Mathematics Stack Exchange is a question and answer site for people studying math at any level and professionals in related fields. Join them; it only takes a minute:

Sign up
Here's how it works:
  1. Anybody can ask a question
  2. Anybody can answer
  3. The best answers are voted up and rise to the top

Source of the problem, 3b here.

Problem Question

Electricity density in cylinder coordinates is $\bar{J}=e^{-r^2}\bar{e}_z$. Current creates magnetic field of the form $\bar{H}=H(r)\bar{e}_{\phi}$ where $H(0)=0$. Define $H(r)$ from the maxwell equations

$$\nabla\times\bar{H}=\frac{1}{r}\begin{vmatrix}\bar{e}_r & r\bar{e}_\phi & \bar{e}_z \\ \partial_r & \partial_\phi & \partial_z \\ H_r & r H_\phi & H_z \\ \end{vmatrix} = \bar{J}.$$


$$\begin{align} \nabla\times\bar{H} &= \frac{1}{r} \bar{e}_r \begin{vmatrix} \partial_\phi & \partial_z \\ r H_\phi & H_z \\ \end{vmatrix} - r\bar{e}_\phi \begin{vmatrix} \partial_r & \partial_z \\ H_r & H_z \\ \end{vmatrix} + \bar{e}_z \begin{vmatrix} \partial_r & \partial_\phi \\ H_r & r H_\phi \\ \end{vmatrix} \\ &= \frac{1}{r} \left( \bar{e}_r (\partial_\phi H_z-\partial_z H_\phi) - r\bar{e}_\phi (\partial_r H_z-\partial_z H_r) + \bar{e}_z (\partial_r rH_\phi-\partial_\phi H_r) \right). \end{align}$$

I messed the calculations here up when I tried to go back to Cartesian coordinates because it is otherwise hard for me to see the math. So I tried to think things with them

$$\begin{cases} x=r\cos(\phi) \\ y=r\sin(\phi) \\ z=h \\ \end{cases}$$

but it took me many pages of erroneous calculations and I could not finish on time. Now my friend suggested the below.

My friend's approach which I could not understand yet or his purpose, something to do with independence

$$\begin{align} H &= H(r)e_\phi\\ &=0+H_\phi e_\phi+0 \end{align}$$


$$\begin{cases} H_\phi = H(r) <---\text{ independent of R}\\ H_r = 0 \\ H_2 =0 \\ \end{cases}.$$

Could someone explain what I am doing wrong in going back to the Cartesian? I know it is not wrong but it is extremely slow way of doing things. I am not sure whether I was meant to remember the page 817 here or what is really essential to solve this problem?

share|cite|improve this question
Perhaps related here. – hhh Mar 29 '12 at 6:23
For cylindrical-to-cartesian coordinates, $z=z$ is unchanged (so probably there was no need to rename $z$ to $h$). This is probably also what your friend had: $\frac{\partial H}{\partial z}=H_z=0$ (not $H_2$). – bgins Mar 29 '12 at 6:30
Since you didn't say what you did to get Cartesian coordinates, we cannot say where you went wrong. In principle it is possible to perform the computation entirely in Cartesian coordinates. However, I would not recommend it, as you'd be making the problem more difficult then it ought to be. – Willie Wong Mar 29 '12 at 12:03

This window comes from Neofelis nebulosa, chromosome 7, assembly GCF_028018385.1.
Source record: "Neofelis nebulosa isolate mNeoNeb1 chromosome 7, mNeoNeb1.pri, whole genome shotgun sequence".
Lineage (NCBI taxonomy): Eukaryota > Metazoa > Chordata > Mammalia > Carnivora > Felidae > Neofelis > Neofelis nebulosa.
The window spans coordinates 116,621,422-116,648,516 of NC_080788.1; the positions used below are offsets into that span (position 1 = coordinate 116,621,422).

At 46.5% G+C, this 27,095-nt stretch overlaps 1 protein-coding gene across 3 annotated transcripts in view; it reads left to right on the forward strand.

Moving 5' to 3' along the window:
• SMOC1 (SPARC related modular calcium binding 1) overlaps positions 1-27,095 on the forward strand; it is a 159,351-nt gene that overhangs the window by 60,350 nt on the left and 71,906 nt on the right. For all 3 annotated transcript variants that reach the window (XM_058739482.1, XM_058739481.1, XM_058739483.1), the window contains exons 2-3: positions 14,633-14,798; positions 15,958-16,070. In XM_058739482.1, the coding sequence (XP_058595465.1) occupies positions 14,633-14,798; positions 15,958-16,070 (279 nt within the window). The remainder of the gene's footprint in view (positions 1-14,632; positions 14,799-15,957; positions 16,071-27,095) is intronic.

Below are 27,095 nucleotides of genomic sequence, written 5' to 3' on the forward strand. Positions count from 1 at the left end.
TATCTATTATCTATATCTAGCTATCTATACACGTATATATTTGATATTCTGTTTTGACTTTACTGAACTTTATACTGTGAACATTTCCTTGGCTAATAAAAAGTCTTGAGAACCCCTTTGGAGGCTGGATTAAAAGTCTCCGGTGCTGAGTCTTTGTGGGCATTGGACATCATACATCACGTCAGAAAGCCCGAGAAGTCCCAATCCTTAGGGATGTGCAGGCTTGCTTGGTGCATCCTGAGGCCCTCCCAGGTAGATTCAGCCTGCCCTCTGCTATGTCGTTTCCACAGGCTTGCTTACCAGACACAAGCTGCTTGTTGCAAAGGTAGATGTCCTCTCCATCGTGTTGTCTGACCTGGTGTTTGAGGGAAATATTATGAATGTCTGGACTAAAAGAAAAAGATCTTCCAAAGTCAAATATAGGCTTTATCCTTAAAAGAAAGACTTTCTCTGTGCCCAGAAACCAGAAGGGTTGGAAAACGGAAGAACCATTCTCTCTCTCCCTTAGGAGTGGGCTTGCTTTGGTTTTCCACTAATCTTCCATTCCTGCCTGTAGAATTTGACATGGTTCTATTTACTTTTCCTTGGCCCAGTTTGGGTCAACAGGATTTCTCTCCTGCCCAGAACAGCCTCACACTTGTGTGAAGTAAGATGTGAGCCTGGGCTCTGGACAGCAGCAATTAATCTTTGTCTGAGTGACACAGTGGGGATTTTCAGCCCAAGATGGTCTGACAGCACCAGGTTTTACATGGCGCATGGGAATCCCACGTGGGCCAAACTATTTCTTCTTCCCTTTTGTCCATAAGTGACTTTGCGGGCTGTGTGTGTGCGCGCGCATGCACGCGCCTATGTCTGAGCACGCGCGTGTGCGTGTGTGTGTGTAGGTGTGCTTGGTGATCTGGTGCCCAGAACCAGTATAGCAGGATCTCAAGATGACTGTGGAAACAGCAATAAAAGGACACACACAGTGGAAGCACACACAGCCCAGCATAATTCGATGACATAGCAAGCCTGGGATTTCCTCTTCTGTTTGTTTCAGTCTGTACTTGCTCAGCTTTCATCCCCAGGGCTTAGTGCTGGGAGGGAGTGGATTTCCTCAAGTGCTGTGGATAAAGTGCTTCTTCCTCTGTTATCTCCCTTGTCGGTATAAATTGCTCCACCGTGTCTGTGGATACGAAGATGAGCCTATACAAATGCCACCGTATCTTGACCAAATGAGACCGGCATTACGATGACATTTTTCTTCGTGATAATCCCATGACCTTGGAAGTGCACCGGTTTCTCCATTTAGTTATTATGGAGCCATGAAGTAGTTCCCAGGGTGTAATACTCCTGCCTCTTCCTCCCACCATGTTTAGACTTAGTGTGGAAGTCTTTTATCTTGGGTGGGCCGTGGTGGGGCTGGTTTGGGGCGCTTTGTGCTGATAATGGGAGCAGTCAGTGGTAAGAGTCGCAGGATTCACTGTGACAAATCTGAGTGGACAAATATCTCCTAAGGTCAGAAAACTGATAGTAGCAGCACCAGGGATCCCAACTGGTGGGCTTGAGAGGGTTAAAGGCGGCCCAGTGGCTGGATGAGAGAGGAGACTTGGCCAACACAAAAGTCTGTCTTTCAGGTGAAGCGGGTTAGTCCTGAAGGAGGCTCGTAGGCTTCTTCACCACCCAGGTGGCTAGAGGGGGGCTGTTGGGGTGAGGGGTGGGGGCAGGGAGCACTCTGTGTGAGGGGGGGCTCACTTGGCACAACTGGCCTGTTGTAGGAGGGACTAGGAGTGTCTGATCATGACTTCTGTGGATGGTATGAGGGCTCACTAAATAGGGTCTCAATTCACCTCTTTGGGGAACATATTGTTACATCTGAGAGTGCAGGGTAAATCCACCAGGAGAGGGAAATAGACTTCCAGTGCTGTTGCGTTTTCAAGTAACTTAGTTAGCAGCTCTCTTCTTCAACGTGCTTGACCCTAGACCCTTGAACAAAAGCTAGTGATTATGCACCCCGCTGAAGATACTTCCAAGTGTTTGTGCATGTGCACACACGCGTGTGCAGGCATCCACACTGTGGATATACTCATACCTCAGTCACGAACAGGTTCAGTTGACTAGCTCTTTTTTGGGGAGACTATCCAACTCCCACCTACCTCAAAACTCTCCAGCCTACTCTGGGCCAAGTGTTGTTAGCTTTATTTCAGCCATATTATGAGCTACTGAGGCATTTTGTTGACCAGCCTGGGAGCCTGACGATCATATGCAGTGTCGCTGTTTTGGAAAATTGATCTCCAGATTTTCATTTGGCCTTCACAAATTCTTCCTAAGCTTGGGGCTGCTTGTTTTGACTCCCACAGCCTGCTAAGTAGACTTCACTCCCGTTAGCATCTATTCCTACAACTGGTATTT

up vote 1 down vote accepted

This service blocked my original answer with stupid two days' ban so shortly

$$\nabla\times\bar{H}= \begin{pmatrix}\partial_x \\ \partial_y \\ \partial_y\end{pmatrix}\times\bar{H}\not = \begin{pmatrix}\partial_r \\ \partial_\alpha \\ \partial_\phi\end{pmatrix}\times\bar{H}$$

where I want to stress

$$\nabla \not = \begin{pmatrix}\partial_r \\ \partial_\alpha \\ \partial_\phi\end{pmatrix}.$$

Then with the WW, you will get first degree-differential equation. Sorry I am now missing all references but this was the crux point to realize, not to mix the $\nabla$ from cartesian coordinates to polar coordinates.

I will update this if I can find the original answer, stupid censorship, well perhaps this is just gamification -- I lost my answer, stupid. Now I am too angry to concentrate on this junk, $\nabla$ is defined in cartesian -- to calculate mock $\nabla$ in polar coordinates you need to do some weekend calculations... (I mean to verify the conversion formula).

share|cite|improve this answer

What you are meant to remember is simply this:

Let $\vec{v}$ and $\vec{w}$ be two vectors in some vector space $V$. Let $\vec{e}_1, \ldots, \vec{e}_n$ be a basis of $V$, and let $\vec{v} = \sum v_i \vec{e}_i$ and $\vec{w} = \sum w_i\vec{e}_i$. Then $\vec{v} = \vec{w}$ if and only if for every $1 \leq i \leq n$ we have $v_i = w_i$.

In other words, the basis decomposition of a vector is unique. Hence the vector equation

$$ \nabla\times\vec{H} = \vec{J} $$

is exactly equivalent to the equation on their components expressed relative to a basis (and in this case we take the basis vectors of the cylindrical coordinates system)

$$ \begin{cases} 0 = J_r &= \left(\nabla\times H\right)_r = \frac{1}{r}(\partial_\phi H_z - r\partial_z H_\phi) \\ 0 = J_\phi &= \left(\nabla\times H\right)_\phi = \partial_rH_z - \partial_z H_r \\ e^{-r^2} = J_z &= \left(\nabla\times H\right)_z = \frac{1}{r}\left(\partial_r(rH_\phi) - \partial_\phi H_r\right) \end{cases}$$

Now by assumption $H_r = H_z = 0$, since $\vec{H}$ only has the $\phi$ component, which we write as $H_\phi$. By assumption $H_\phi$ depends only on $r$. This shows that the first two equations in the system are automatically satisfied. To solve for $H_\phi$, you examine the third equation, which now reduces to

$$ r e^{-r^2} = \partial_r (r H_\phi) $$

Noticing that

$$ \partial_r e^{-r^2} = -2r e^{-r^2} $$

you get

$$ \partial_r \left( -\frac12 e^{-r^2} + C\right) = \partial_r (r H_\phi) $$

Taking the antiderivative on both sides, you have the solution for $H_\phi$ in terms of $r$, with a free parameter $C$, which you can then set using the boundary condition $H_\phi(r=0) = 0$.

share|cite|improve this answer

Your Answer


By posting your answer, you agree to the privacy policy and terms of service.

Not the answer you're looking for? Browse other questions tagged or ask your own question.